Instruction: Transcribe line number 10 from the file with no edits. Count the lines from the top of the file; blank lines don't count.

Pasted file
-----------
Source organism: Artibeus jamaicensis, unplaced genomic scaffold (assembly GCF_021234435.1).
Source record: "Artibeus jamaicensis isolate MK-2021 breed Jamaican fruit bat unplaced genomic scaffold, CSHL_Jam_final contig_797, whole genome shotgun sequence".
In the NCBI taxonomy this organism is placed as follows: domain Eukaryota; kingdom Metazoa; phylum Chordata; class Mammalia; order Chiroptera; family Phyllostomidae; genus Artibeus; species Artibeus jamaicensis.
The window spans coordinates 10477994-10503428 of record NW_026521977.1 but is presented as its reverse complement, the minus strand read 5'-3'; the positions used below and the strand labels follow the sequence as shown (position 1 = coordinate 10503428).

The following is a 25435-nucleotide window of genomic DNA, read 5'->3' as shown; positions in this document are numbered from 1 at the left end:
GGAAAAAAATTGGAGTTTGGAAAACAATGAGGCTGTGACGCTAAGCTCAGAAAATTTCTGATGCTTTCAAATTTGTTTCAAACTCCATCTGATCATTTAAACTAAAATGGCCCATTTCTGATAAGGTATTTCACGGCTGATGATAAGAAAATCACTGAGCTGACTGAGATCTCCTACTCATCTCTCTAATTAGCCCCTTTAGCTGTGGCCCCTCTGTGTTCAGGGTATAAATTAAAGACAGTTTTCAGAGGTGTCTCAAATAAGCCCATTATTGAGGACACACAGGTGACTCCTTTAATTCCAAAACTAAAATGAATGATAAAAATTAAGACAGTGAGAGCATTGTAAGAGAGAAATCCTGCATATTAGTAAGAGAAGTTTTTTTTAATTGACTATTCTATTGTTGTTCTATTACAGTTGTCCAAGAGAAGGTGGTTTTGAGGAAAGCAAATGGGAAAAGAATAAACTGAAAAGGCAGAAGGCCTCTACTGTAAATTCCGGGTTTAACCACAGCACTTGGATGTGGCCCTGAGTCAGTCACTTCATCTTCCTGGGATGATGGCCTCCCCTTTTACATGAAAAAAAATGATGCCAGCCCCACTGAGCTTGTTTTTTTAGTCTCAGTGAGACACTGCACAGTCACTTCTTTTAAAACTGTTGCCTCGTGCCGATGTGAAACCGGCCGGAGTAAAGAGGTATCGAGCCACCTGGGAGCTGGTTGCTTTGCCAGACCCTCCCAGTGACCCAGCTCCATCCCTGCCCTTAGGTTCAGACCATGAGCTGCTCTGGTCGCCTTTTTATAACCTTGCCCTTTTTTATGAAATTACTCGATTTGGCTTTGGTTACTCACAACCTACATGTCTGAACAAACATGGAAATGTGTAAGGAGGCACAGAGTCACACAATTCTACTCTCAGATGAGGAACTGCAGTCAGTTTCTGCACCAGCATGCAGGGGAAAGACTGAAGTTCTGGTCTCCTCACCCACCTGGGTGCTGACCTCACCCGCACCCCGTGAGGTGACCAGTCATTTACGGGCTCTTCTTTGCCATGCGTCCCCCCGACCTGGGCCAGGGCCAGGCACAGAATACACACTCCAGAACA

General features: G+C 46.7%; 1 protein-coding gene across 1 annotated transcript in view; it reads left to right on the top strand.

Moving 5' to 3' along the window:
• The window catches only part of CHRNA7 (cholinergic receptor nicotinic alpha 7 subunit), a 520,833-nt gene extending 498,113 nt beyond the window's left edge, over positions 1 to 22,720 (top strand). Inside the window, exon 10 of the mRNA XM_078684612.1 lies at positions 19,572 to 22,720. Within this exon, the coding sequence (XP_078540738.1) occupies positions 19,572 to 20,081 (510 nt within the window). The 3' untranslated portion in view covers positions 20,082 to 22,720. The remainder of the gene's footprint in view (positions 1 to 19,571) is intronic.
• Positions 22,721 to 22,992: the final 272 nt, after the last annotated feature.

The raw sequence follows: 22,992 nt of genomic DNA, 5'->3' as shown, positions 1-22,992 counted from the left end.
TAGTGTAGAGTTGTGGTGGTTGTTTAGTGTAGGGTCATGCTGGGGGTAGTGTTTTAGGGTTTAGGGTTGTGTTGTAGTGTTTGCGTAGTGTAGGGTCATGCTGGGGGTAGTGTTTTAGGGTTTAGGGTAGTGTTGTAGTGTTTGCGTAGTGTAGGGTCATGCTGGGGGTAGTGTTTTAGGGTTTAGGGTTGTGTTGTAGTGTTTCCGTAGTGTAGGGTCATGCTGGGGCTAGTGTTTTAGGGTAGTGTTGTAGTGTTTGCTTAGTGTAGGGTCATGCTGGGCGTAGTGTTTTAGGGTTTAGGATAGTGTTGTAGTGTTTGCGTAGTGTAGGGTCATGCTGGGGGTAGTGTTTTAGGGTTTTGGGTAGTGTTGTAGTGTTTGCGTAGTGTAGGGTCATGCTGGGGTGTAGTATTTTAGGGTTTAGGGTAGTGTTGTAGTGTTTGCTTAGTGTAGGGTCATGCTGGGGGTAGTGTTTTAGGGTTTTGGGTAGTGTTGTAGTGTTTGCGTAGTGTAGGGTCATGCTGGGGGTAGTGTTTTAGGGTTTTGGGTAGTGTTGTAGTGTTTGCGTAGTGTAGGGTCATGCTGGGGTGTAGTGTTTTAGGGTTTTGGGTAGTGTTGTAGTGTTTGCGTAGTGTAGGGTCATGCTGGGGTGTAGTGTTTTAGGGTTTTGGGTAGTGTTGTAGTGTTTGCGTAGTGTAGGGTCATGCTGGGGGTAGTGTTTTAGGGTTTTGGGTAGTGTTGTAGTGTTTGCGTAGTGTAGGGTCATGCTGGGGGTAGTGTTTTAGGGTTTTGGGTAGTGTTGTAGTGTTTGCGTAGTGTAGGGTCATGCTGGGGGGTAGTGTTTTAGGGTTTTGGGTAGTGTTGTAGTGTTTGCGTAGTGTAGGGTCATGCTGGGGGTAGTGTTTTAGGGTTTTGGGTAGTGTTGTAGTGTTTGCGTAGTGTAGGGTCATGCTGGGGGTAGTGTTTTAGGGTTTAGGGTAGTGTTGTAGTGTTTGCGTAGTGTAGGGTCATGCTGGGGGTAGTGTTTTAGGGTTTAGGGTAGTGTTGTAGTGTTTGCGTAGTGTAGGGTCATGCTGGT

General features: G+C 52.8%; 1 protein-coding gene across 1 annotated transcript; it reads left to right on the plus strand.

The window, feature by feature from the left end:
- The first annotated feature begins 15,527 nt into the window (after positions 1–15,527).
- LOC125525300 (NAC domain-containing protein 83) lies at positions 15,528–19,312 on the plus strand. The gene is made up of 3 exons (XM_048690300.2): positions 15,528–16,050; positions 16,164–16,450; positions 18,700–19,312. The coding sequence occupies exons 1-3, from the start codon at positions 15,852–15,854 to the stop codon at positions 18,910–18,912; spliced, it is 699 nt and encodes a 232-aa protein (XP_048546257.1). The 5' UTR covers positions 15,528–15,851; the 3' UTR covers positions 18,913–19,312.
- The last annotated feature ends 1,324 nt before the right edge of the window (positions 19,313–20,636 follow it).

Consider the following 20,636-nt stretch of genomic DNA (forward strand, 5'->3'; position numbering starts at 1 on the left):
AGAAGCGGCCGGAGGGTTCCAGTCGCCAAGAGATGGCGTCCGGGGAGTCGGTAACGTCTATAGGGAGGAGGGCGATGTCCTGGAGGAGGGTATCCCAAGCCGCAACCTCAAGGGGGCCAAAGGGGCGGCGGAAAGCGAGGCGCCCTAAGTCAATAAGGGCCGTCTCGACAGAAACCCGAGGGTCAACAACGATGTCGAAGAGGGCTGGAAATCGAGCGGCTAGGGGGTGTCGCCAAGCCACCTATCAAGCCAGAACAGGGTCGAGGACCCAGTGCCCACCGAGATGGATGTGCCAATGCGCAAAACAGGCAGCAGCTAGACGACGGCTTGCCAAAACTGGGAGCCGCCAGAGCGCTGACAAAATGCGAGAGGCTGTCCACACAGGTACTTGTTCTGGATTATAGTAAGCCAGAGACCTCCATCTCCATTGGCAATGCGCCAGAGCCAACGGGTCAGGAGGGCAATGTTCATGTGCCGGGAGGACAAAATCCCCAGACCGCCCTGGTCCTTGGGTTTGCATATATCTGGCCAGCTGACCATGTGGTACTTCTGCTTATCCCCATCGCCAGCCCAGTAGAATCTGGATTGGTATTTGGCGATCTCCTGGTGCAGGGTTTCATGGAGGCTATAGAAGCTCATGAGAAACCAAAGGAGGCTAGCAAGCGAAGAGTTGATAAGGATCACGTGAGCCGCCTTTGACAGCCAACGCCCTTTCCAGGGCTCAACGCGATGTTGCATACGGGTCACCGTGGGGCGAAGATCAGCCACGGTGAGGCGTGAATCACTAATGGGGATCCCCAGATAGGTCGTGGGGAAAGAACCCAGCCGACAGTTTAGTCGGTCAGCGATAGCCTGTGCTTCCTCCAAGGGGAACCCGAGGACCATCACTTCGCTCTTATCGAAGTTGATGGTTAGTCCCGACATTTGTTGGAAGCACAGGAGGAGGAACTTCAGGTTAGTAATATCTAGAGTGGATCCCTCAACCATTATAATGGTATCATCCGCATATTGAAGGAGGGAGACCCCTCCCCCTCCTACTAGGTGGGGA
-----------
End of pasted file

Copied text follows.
• Positions 22,721 to 22,992: the final 272 nt, after the last annotated feature.